In both Chapter 7 and Chapter 13 bankruptcy, you may have to give up your business, even if it’s failing
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Dear Your Business Credit,
If I file Chapter 7 bankruptcy and own a restaurant that is losing money, can the creditors try to take it? What about Chapter 13? — Lewis
I am sorry to hear you have to make difficult decisions like these. My assumption, since you asked what would happen if you file, is that you are considering filing as an individual, so my answer will reflect that.
Before we dive into the answer, let’s take a quick look at these two types of bankruptcy. In Chapter 7, you can eliminate your debt, but it is possible that your possessions will be sold to pay creditors.
A Chapter 13 bankruptcy works differently. It lets you keep your property, but you must make a court-supervised agreement to pay off part or all of your debt within three to five years.
Chapter 7 is the most common form of bankruptcy for individuals. But not everyone is eligible. You must pass a means test in which you are not allowed to earn more than your state’s median income or have disposable income that exceeds a certain threshold. The criteria vary from state to state, but they are designed to limit this route to people who truly cannot afford to pay their debt.
“The means test is employed to give trustees an idea if someone is filing for Chapter 7 to get out of all of their debts to avoid paying them,” says Bryant H. Dunivan, Jr., who practices bankruptcy law from the Law Offices of Michael J. Owen, based in Tampa.
You mentioned that the restaurant is not doing well and wondered if that would be a factor in how it was handled in a bankruptcy. If you have not been earning much income from it, that could help you pass the means test for filing Chapter 7, Dunivan says.
As to whether your restaurant would be vulnerable to being sold, Dunivan said it is hard to give you a precise answer without looking at your exact financials, so he would offer a general one.
To evaluate your finances, the trustee may ask you for information on your business, such as your profit-and-loss statement and any shareholder agreements you have in place. You could conceivably lose control of it. Let’s say your company is called ABC Burgers LLC, you are a 51 percent shareholder and your shares are valued at $51,000. Those shares may be deemed the property of the bankruptcy estate, says Dunivan.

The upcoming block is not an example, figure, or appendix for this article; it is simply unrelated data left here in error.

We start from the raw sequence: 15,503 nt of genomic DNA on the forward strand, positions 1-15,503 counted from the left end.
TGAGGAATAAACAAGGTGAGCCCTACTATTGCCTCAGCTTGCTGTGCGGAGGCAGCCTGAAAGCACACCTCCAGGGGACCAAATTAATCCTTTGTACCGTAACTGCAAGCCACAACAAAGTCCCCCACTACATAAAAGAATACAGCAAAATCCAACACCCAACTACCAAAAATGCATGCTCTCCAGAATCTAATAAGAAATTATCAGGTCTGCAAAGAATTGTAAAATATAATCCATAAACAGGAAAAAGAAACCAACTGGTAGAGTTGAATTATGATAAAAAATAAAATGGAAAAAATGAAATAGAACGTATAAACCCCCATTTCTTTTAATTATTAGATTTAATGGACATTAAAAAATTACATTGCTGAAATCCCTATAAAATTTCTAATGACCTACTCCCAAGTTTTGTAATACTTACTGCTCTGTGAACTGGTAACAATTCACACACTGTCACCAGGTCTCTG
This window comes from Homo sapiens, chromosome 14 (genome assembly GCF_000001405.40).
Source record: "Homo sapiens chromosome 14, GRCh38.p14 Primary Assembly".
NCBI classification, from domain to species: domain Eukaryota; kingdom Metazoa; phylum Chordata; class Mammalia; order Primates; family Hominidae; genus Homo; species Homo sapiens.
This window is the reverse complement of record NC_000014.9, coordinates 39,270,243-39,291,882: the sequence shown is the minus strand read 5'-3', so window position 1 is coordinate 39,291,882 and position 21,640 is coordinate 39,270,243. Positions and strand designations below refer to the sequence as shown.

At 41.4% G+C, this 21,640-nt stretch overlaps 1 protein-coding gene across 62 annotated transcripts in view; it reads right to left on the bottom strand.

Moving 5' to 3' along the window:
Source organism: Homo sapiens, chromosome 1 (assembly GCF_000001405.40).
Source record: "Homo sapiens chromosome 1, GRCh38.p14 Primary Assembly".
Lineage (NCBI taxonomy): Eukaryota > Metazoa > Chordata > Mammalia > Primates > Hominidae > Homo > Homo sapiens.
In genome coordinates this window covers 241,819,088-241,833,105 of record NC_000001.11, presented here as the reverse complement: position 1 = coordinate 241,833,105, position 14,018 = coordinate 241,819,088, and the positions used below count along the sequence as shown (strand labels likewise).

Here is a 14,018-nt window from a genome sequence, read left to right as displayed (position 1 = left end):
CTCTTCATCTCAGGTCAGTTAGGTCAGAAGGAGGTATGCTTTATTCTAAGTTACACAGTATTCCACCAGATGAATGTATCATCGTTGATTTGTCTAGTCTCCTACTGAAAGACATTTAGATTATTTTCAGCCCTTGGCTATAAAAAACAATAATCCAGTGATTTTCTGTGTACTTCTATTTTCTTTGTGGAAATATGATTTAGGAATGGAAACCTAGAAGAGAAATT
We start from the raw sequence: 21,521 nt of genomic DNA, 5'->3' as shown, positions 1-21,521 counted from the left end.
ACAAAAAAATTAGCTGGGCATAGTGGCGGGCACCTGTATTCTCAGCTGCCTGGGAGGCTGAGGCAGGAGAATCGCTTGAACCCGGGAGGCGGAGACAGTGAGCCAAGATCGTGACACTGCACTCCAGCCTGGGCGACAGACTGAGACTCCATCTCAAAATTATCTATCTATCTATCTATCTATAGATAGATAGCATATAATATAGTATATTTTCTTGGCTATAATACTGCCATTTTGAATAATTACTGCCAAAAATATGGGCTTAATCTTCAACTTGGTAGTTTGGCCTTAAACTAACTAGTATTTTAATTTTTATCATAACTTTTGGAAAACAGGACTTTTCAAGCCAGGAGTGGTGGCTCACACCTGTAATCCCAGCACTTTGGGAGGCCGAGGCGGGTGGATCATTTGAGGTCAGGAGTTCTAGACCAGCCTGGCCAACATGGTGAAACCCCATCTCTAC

If you file for Chapter 13 protection, the court will take your net income and break it into monthly income increments, considering anything that puts you above the poverty line as disposable income that can be used to pay your debt, Dunivan says. “The trustee’s primary job is to get as much money for the creditors as possible,” he says.
That can leave you with less income than it takes to support your current lifestyle — which could prompt you to want to sell the restaurant or the property it’s on, if you own that — to raise cash. “It leaves people strapped,” says Dunivan. “That’s where the fight really comes into the court system: whether the plan proposed to the court and trustees fits the actual financial scenario.”
A judge will make a decision on what you must pay, and it may be tough to swallow. The food and housing expenses you will be allowed are standardized by the government, and they may not reflect what the true cost of living in your area is. “I’ve seen it in terms of people’s mortgage payments, where they are much higher than the government says their housing expenses should be,” Dunivan says.
If you file for Chapter 13, trustees will likely keep an eye on your income and request tax returns each year, with the goal of going after any additional earnings from you or your spouse if you are married. “The goal of bankruptcy is to give debtors a fresh start,” says Dunivan. “It’s not to give you a fresh start with a jump ahead.”
Even if you take a second job to earn more or the restaurant starts doing better, you probably won’t be able to use the money to maintain your lifestyle. The trustee is likely to go after it. “If they see the income is going up, they may petition the court,” says Dunivan. “That is why a lot of people can’t follow through on Chapter 13.”
Failures are common in Chapter 13. If you can’t finish the plan, you may be able to convert your case to Chapter 7, which will involve selling off assets. Or your case could be dismissed, meaning you’ll still owe your original debt, plus retroactive interest.
My advice to you is to think very hard about whether there is some other way to tackle your debts besides filing for bankruptcy. Both of these options come with steep personal costs.
A maneuver like selling a house and moving to an apartment to pay down your debts may seem drastic, but it could be less painful than either Chapter 7 or Chapter 13. Make sure you get good legal advice to guide you. And keep reminding yourself that someday, this will be a distant memory. What you’re going through is not easy.